Another musician I like to listen to as I go into meditation (or just to rest) is Ashana.  Her album “Jewels of Silence” has some nice music.  The song Heart of Gaia is particularly relaxing to me.  There are crystal bowl vibrations in this music and I can feel the vibrations in my body.  I especially notice it when the music stops.  It’s like my body continues to vibrate for a bit.  I feel deeply rested and calm afterwards

     

    How Yoga Works

    A fascinating story by Michael Roach that teaches the nature of yoga but never explains a single pose. This book motivated me to want to master all the limbs of Ashtanga Yoga.  Here is information about a discussion group reading this book in 2018.  We use Google Hangout once a month to connect.

  • Learn a little Sanskrit

    Work to learn Sanskrit names of poses. It may seem odd to be asked to learn poses in another language. Why is it important? If you really don’t want to, it’s OK, but I think it’s cool. Why? Because this is a practice learned all over the world. I can meet someone from Argentina, Germany, France, China or Alabama. I might not understand their language, but if I go to an Ashtanga studio, I will know the poses because we all learn the same Sanskrit words. Sort of like learning the Latin words for plants or medical terms so people can work together cross linguistically.

  • Ashtanga Yoga Limbs 1 and 2

    The first two limbs (out of 8) of Ashtanga Yoga are the Yamas, Niyamas. Some people liken these to the Ten Commandments. As you focus on these during your Asana practice, it changes the way you think about what you are doing with your body and how your experience on the yoga mat is like your life.

    • The 5 Yamas are:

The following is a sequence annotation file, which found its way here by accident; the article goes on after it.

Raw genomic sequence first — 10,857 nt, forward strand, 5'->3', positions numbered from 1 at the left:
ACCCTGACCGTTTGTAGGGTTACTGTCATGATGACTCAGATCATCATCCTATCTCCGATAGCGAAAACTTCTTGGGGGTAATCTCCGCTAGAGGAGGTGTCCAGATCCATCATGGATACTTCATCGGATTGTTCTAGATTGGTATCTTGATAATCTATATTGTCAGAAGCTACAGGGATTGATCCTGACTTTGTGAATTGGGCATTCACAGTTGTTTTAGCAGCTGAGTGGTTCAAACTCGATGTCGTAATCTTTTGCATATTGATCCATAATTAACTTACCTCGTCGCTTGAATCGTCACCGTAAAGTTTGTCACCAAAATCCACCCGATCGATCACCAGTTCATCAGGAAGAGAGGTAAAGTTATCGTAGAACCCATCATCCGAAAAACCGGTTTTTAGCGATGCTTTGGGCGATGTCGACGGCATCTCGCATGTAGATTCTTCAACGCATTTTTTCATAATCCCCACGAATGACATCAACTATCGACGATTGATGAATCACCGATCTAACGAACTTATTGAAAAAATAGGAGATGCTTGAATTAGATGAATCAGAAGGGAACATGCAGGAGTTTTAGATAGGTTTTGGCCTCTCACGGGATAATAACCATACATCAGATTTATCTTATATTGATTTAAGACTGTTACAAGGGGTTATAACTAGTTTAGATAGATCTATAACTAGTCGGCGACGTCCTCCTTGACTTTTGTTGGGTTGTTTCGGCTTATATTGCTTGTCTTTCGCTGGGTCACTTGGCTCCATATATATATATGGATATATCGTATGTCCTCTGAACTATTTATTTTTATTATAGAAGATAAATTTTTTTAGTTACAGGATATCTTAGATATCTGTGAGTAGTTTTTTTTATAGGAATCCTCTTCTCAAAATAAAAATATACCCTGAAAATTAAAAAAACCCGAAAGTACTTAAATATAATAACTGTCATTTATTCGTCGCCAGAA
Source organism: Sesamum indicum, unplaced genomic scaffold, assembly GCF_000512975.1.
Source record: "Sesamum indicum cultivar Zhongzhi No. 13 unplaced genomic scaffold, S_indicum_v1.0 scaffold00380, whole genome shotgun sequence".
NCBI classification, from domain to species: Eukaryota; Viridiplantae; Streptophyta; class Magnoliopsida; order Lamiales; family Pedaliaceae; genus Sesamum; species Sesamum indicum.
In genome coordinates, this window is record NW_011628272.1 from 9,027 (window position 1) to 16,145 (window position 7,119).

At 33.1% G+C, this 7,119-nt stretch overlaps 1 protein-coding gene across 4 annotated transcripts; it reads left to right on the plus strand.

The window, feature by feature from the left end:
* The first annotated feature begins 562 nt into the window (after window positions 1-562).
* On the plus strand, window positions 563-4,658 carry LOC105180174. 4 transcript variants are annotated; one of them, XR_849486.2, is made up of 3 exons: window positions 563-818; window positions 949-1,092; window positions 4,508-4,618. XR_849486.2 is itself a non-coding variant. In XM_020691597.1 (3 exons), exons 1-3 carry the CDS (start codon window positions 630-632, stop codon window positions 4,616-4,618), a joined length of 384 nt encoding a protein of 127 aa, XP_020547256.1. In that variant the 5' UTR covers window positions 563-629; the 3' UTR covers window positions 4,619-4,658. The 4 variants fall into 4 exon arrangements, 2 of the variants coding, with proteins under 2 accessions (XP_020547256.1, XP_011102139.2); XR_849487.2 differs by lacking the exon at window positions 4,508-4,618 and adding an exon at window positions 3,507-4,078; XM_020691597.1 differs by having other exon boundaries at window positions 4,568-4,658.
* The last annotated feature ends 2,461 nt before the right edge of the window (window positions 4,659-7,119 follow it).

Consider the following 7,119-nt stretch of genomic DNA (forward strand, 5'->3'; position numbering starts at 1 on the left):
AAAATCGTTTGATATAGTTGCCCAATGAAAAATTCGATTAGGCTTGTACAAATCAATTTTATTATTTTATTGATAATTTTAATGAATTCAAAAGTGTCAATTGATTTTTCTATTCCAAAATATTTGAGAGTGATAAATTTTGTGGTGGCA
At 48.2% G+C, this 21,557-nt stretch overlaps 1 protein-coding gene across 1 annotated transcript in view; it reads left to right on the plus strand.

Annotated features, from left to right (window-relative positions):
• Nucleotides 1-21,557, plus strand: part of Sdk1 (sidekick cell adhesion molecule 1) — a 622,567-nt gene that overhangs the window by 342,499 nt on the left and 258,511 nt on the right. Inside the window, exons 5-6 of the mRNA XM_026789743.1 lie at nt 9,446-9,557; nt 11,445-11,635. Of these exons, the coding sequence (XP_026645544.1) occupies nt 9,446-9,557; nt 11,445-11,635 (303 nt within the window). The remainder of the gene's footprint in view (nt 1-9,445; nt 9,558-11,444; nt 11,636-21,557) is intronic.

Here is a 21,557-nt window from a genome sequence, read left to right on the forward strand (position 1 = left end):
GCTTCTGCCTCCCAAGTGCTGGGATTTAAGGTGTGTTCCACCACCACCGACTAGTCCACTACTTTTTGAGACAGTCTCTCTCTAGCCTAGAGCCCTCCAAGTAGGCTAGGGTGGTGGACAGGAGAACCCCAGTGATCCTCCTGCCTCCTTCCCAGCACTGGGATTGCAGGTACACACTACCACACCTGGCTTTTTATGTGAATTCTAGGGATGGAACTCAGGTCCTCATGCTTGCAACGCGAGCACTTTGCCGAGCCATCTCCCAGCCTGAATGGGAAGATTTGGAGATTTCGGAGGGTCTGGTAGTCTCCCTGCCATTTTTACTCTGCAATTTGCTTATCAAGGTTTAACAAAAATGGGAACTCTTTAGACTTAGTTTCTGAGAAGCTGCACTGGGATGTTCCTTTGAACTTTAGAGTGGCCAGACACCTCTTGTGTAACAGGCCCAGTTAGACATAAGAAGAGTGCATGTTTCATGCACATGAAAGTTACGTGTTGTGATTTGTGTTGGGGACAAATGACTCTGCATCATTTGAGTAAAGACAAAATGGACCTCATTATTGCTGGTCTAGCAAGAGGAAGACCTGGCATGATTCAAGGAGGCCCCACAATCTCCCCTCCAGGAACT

-Ahimsa:non-harming
      -Satya: truthfulness
      -Asteya: non-strealing
      -Bramacharya: focus energy toward the divine
      -Aparigraha: greedlessness
    • The 5 Niyamas are:
      -Saucha: purity
      -Santosha: contentment
      -Tapas: purifying practices
      -Svadhyaya: self study and the study of sacred texts
      -Ishvara Pranidhana: surrender to the divine

    There is a lot written out there on the Yamas and Niyamas. Under the “About Yoga” tab you can find a paper I wrote for my yoga teacher training where I compare them to the Ten Commandments. Do a Google search under these words and you will come up with plenty to study and hopefully you will feel motivated to look at ways to gently train your mind to move toward these ideals

    Try this: Pick one of the Yamas or Niyamas to focus on during your asana practice and watch your mind. For example, if you choose Ahimsa (non-harming), watch if you tend to push too hard in a stretch that may lead to injury. Or, do you find yourself thinking “I’m not as good at this as that person.” Or, “That person thinks they are so hot. What a show-off.” Do you see how these kinds of actions or thoughts lead away from Ahimsa? Next practice, try a different Yama or Niyama to focus on until you have had a practice with all 10.